Archive for the ‘Sonderling Sunday’ Category

Sonderling Sunday – For Kristen!

Sunday, October 26th, 2014

It’s Sonderling Sunday, that time of the week when I play with language by looking at the German translation of children’s books!

This week’s installment is dedicated to my niece, Kristen, who recently learned that she gets to spend her Sophomore year of college in Heidelberg, Germany!

Heidelberg Castle

During my ten years living in Germany, we were only about 30-45 minutes from Heidelberg, and it was one of my favorite places to bring visitors. I hope I’ll get the chance to go visit Kristen while she’s there!

And now for Sonderling Sunday. This week, I was asked to step in at the last minute to be a Cybils panelist for first-round Middle Grade Speculative Fiction! What this means is that I probably shouldn’t spend much time on Sonderling Sunday until after the end of the year — I should be reading! (And I *love* that I can legitimately say “I should be reading.”) However, it’s been a long time since I posted, and last week, I spent an hour on a post — and then lost it in a fluke (I hope) WordPress accident. When it got to where it was taking me as long to try to recover it as it would to rewrite it, I decided to stop. But it’s still eating at me that I want that section done!

For Kristen — I like to think of Sonderling Sunday as a sort of phrasebook, with translations you won’t find in ordinary phrasebooks, but which are clearly useful, since they have been used in a children’s book, for goodness’ sake!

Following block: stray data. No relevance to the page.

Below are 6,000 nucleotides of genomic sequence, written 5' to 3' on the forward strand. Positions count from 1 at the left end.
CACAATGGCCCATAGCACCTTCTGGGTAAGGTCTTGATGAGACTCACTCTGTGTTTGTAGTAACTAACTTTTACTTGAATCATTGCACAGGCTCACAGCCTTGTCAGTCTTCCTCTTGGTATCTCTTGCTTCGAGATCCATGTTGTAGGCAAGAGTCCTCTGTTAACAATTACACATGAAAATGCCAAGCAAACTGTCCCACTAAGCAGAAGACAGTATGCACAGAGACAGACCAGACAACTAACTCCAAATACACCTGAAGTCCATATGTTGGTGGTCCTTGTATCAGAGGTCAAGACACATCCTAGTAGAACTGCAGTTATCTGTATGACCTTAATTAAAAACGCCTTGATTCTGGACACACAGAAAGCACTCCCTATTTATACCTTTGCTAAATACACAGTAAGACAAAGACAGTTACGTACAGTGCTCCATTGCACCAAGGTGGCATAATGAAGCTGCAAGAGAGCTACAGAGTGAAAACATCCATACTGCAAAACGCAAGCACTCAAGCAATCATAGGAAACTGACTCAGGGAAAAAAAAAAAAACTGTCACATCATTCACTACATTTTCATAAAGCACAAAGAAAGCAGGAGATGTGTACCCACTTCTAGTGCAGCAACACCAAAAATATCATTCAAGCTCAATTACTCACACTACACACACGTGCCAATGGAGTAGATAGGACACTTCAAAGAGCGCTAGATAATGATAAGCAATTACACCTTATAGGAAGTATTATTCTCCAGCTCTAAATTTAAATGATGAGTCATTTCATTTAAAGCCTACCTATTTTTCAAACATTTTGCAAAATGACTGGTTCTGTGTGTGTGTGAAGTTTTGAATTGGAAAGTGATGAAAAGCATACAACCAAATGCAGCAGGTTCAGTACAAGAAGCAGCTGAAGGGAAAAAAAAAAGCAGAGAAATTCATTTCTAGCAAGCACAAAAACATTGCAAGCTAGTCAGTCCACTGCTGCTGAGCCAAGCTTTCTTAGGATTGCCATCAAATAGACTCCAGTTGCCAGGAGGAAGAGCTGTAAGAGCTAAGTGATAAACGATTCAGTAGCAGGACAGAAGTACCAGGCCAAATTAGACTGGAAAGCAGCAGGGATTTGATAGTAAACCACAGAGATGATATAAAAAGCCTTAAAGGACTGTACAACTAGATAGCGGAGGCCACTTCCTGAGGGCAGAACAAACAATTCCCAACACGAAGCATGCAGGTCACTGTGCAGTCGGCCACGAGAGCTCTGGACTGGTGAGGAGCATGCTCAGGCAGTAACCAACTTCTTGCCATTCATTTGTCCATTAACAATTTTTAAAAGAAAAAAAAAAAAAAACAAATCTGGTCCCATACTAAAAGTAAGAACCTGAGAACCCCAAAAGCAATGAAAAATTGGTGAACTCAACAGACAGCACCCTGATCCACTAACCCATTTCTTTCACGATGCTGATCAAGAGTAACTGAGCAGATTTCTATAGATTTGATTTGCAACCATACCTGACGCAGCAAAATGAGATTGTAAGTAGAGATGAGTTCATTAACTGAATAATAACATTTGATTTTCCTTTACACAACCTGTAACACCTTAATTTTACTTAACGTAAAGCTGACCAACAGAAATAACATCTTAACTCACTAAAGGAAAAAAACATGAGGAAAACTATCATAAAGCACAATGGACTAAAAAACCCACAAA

This week (and last week), I’m back to Der Orden der Seltsamen Sonderlinge, The Order of Odd-fish, by the illustrious James Kennedy, whom, it turns out, also knows a lot about Star Wars.

Last time — or anyway, the last time I managed to post — we left off on page 216 in the original English edition, and Seite 273 auf Deutsch. I have to start with the reply to the last line I posted.

“Knitting? I’ll knit you!”
= Stricken? Ich werde dir gleich zeigen, wie man strickt!
(“Knitting? I will you the same show, how one knits!”)

“awkward pause” = verlegene Pause

“snorted” = schnaubten

Here’s hoping you will never ever need to use this phrase, but just in case:
“a rotting face smiling inches from her own”
= ein verrottetes Gesicht, das nur wenige Zentimeter vor ihrem eigenen grinste

“murmuring just beneath human hearing”
= das unterhalb der Hörschwelle des menschlichen Ohres schlug
(“that below the hearing-threshold of the human ear struck”)

“throat” = Schlund

This is mellifluous:
“ruby-lipped” = mit dem rubinroten Lippen

“with all the noise and fury of an oncoming train”
= mit dem Lärm und der Wucht eines heranrasenden Zuges

“sharp lights were stabbing behind her eyes”
= stechendes Licht flammte hinter ihren Augen auf

“Jo was left treading water.”
= Jo blieb zurück und strampelte im Wasser.
(“Jo stayed back and struggled in the water.”)

“hopelessly lost”
= hoffnungslos verirrt

“her body” = ihre Leiche (“her corpse”)

“a concrete shelf near a sewer pipe”
= einem Betonvorsprung in der Nähe eines Abflussrohrs

“Ian kicked open the sewer grate”
= Ian öffnete das Gitter des Abflusskanals mit einem kräftigen Tritt
(“Ian opened the gate of the outflow-channel with a powerful kick”)
— That one gains something in translation.

“humming city” = summenden Stadt

Interesting. This time through I noticed a little stitching up in the German. Nick and Jo are outside the sewers, and it said nothing about bringing Nick out. But as they’re talking, the English then jumps to describe the cut across Nick’s brow. The German covers that, but first inserts, Sie gingen zurück, “They went back.”

Speaking of Nick’s brow:
“There was a nasty cut across Nick’s brow”
= Nicks Stirn zierte eine hässliche Platzwunde
(“Nick’s brow graced an ugly gash”)

“wig” = Perücke

This is definitely longer in German:
“familiar jeweled key”
= vorkommenden juwelenbesetzten Schlüssel

But this one’s shorter:
“half running, half walking”
= im Laufschritt
(“on the run-step”)

And here’s another one I hope Kristen will never use:
“dragging around an unconscious girl”